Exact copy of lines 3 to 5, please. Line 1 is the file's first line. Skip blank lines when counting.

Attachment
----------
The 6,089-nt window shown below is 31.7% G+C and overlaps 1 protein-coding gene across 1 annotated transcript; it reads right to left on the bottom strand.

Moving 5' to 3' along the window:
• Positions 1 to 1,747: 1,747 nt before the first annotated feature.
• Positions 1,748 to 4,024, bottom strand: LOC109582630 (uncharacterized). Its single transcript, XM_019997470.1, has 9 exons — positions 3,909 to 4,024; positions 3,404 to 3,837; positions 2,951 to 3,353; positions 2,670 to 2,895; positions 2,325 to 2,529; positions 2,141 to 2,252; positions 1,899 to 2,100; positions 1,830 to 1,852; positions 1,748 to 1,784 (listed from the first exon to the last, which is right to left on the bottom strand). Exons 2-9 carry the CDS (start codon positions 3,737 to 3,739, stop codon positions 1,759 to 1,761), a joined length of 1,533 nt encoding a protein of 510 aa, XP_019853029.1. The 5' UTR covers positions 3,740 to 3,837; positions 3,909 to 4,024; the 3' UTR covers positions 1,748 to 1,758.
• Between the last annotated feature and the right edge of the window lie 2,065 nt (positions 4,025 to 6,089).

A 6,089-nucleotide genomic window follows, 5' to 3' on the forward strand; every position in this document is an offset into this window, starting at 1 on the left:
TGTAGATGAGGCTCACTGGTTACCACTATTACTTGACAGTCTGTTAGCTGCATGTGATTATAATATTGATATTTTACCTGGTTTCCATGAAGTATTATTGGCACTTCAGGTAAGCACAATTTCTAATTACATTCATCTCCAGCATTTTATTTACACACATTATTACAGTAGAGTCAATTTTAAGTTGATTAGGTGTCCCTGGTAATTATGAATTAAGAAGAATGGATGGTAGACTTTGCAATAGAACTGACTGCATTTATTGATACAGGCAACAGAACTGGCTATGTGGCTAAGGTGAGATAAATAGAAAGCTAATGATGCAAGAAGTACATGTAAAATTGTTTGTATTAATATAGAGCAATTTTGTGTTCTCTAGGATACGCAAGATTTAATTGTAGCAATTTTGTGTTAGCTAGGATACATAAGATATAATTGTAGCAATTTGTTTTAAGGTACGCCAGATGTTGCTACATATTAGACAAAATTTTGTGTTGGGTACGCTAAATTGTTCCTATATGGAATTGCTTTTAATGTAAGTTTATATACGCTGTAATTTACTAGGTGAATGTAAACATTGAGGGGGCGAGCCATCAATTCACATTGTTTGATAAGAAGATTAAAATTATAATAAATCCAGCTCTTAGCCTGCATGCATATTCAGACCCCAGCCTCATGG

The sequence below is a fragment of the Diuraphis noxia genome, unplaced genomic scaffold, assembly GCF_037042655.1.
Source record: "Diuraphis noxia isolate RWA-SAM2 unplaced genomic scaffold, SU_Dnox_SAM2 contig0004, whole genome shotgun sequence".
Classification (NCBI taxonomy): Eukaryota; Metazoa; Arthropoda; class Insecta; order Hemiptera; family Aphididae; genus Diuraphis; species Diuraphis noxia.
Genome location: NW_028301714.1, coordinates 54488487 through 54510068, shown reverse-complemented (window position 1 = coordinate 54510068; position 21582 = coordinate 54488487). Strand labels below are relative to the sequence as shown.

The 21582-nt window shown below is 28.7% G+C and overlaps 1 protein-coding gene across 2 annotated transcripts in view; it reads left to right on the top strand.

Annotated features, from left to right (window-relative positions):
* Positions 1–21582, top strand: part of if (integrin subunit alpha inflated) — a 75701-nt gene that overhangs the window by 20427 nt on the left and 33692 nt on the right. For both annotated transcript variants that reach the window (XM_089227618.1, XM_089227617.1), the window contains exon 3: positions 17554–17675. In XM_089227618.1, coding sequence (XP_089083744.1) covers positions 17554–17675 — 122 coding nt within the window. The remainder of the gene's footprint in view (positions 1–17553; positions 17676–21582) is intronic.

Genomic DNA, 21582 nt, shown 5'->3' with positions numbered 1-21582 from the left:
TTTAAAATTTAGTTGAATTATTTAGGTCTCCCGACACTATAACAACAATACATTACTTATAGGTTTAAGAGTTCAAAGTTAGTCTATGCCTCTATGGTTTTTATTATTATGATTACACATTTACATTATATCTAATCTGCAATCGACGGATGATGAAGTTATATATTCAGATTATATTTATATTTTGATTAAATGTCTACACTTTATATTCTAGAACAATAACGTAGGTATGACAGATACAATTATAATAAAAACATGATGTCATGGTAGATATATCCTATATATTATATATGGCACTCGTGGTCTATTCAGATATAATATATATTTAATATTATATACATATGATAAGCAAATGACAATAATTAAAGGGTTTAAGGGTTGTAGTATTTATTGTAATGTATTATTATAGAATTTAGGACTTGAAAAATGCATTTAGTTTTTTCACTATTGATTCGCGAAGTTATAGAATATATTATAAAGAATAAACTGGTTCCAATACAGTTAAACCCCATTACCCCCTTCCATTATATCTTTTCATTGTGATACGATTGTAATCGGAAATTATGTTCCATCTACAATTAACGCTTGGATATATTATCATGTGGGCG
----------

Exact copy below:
• Positions 1 to 1,747: 1,747 nt before the first annotated feature.
• Positions 1,748 to 4,024, bottom strand: LOC109582630 (uncharacterized). Its single transcript, XM_019997470.1, has 9 exons — positions 3,909 to 4,024; positions 3,404 to 3,837; positions 2,951 to 3,353; positions 2,670 to 2,895; positions 2,325 to 2,529; positions 2,141 to 2,252; positions 1,899 to 2,100; positions 1,830 to 1,852; positions 1,748 to 1,784 (listed from the first exon to the last, which is right to left on the bottom strand). Exons 2-9 carry the CDS (start codon positions 3,737 to 3,739, stop codon positions 1,759 to 1,761), a joined length of 1,533 nt encoding a protein of 510 aa, XP_019853029.1. The 5' UTR covers positions 3,740 to 3,837; positions 3,909 to 4,024; the 3' UTR covers positions 1,748 to 1,758.
• Between the last annotated feature and the right edge of the window lie 2,065 nt (positions 4,025 to 6,089).